Rattlesnake Parent Boundary Study Meeting Summary

Rattlesnake Parent Boundary Study Meeting
5:30pm-6:30pm 2/20/2019
PTA representative notes (taken by Leigh G, PTA Co-President)

Attendance: 32 parents (best estimate from a quick count), 5 teachers, Principal Wright
Presentation and Q&A leader: Hatton Littman, MCPS Communications Director

The meeting was a full hour long, plus an additional 30 minutes of one-on-one questions, and therefore full minutes were not feasible. Below is a summary of some of the more important facts that were presented, the dominant themes, and particularly relevant questions, according to our abilities and best judgement.

Background as discussed and presented:

The demographic data already available shows that the population of the district will keep growing at least through 2023, at which time it may level out. It is currently thought that the district is likely to add 1000 elementary kids in the 10 year period from 2013-2023. The new demographic study to be released next week (2/25+/2019) should have more accurate and in depth information.

There are several reasons that Rattlesnake didn’t add lots more classrooms during the renovation from the 2015 bond, but the most simple explanation is that the best school capacity from the student, teacher, and district perspective is just under 500 students. This takes into account things like state accreditation standards, state based limits on individual classroom sizes, and the communities’ stated values in the 2013-2015 process to maintain friendly neighborhood schools, not mega schools.

How to get involved (see also our list on https://rattlesnakepta.org/2019/02/19/boundary-study-meeting-and-parent-representative-update/ ):

The meeting schedule is available on the district site (https://www.mcpsmt.org/elementaryschoolboundarystudy specifically page  https://www.mcpsmt.org/Page/13831) and is also posted on the PTA update from our school’s parent rep, here: https://rattlesnakepta.org/2019/02/19/boundary-study-meeting-and-parent-representative-update/ towards the bottom. The next Open House will be Monday, March 4; 6-8 pm at Russell School.

Anyone can comment on the Social Map, which is available here: https://www.mcpsmt.org/Page/13835 and you can comment more than once if you’d like. The “pins” are put where you want them- they don’t automatically show up on your house or anything. Anyone can see the comments, but only the district employees can see the emails that are entered as part of the commenting process.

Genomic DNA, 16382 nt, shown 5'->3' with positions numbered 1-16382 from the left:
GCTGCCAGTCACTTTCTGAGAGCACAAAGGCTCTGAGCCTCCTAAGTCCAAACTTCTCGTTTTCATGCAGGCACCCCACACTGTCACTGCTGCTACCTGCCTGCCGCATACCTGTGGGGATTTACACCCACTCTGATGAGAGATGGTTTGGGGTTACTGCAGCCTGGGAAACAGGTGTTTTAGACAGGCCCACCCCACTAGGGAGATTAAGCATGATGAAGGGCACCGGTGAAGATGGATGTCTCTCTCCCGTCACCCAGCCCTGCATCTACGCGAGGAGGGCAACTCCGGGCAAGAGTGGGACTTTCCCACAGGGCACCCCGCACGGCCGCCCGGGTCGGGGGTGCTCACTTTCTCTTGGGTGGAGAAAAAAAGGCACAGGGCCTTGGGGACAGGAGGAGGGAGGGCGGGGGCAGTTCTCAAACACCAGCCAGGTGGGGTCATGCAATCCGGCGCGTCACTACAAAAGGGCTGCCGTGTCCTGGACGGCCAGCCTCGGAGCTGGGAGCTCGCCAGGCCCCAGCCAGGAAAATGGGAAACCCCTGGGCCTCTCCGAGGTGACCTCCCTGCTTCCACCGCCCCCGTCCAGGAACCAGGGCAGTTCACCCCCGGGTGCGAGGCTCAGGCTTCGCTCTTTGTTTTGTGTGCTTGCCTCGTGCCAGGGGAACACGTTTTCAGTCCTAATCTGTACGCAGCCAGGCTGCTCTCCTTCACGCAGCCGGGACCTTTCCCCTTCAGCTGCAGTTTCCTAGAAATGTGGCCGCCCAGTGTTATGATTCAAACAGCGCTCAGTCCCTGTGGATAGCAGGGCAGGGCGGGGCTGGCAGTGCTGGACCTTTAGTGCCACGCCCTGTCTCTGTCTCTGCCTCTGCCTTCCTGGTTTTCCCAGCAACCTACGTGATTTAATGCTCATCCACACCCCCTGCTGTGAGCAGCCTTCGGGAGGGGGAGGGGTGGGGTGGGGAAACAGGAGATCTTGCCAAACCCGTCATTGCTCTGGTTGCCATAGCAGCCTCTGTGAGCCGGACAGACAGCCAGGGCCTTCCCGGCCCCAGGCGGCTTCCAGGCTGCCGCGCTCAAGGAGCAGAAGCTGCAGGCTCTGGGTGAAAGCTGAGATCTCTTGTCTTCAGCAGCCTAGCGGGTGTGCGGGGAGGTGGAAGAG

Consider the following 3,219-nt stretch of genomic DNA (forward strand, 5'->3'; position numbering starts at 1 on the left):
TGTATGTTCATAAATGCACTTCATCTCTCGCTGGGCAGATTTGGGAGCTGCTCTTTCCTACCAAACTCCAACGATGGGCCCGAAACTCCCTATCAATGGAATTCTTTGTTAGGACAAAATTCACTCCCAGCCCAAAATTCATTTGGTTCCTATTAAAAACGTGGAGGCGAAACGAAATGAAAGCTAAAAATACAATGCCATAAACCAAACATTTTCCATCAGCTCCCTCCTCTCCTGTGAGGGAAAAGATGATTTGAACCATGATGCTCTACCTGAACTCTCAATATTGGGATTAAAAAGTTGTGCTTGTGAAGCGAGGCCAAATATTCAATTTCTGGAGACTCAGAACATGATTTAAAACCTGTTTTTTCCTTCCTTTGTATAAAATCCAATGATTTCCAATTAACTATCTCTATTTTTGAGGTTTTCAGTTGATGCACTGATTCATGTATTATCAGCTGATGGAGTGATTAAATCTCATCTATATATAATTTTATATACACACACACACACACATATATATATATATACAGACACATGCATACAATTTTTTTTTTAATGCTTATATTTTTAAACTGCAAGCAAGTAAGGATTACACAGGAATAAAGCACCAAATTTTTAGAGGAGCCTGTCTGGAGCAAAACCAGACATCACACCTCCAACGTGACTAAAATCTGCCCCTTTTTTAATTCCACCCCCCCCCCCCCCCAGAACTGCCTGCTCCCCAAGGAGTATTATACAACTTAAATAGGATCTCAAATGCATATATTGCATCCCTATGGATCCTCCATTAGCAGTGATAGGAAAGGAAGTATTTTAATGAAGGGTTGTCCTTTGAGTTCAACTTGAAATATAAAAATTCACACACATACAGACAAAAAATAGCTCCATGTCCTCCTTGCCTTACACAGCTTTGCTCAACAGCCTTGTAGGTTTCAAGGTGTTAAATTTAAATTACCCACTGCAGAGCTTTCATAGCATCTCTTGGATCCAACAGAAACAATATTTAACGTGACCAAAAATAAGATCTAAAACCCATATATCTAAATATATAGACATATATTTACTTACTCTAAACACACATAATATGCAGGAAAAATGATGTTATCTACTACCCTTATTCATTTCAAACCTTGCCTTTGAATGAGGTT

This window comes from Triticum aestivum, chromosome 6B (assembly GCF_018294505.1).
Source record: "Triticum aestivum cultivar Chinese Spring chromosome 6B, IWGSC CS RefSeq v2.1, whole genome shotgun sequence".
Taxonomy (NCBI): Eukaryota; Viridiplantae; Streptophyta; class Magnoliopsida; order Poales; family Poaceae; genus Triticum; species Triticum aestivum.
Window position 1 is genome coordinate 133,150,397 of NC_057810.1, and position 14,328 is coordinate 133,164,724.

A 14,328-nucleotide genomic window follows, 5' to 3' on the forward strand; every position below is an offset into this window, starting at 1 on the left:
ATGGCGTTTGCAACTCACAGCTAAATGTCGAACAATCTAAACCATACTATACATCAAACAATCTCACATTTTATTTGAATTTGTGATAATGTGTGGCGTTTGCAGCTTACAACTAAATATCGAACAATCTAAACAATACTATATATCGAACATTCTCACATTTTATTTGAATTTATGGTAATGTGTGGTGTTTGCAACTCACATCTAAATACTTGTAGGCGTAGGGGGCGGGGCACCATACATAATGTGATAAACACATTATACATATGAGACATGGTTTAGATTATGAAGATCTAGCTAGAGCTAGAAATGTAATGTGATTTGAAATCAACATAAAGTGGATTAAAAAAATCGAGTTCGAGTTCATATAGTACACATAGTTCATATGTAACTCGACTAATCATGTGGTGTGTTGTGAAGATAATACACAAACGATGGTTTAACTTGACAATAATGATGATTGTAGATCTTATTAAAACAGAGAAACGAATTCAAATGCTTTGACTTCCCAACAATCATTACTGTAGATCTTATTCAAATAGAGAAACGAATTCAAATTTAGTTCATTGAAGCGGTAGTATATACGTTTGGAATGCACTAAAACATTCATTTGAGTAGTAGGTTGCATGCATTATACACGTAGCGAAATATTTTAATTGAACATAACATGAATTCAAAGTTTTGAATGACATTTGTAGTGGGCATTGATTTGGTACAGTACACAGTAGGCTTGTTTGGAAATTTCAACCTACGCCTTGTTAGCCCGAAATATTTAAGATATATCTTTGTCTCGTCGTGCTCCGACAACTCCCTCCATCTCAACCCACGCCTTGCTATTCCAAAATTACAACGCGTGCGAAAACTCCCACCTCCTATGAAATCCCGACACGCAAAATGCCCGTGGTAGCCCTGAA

Reach out to principal Pam Wright (pcwright@mcpsmt.org) and/or our parent representative (kristie.scheel@gmail.com) if you’d prefer to comment that way.

Next steps in the process, in general:

The new demographic data should be released next week (2/25+/2019) and will be put onto the district’s website along with all the other documents.

The next Advisory Committee meeting is 2/28/2019 and our representative Kristie Scheel will be there, as well as our librarian Robyn Nygren (she is also on the committee). At the end of the Advisory Committee meeting there is an opportunity for public comment, if desired, and anyone can attend as an observer and then use that opportunity to make their voice heard.

The next Open House will be Monday, March 4; 6-8 pm at Russell School. You do NOT need to attend for the full two hours, you can just come and look at the posters and talk to people on your own time frame.

After these three things are completed, the various options for the boundaries, and how those boundaries will be rolled out, will be considered by the Advisory Committee. The Advisory Committee will also dive into questions like how long currently enrolled kids will be grandfathered into their current schools. For a short list of how these decisions will be formed and framed, see the information from our school’s rep Kristie https://rattlesnakepta.org/2019/02/19/boundary-study-meeting-and-parent-representative-update/. For the full Framework as written by the district, find that information here: https://www.mcpsmt.org/cms/lib/MT01001940/Centricity/Domain/3808/Framework%20for%20Selecting%20Boundaries.pdf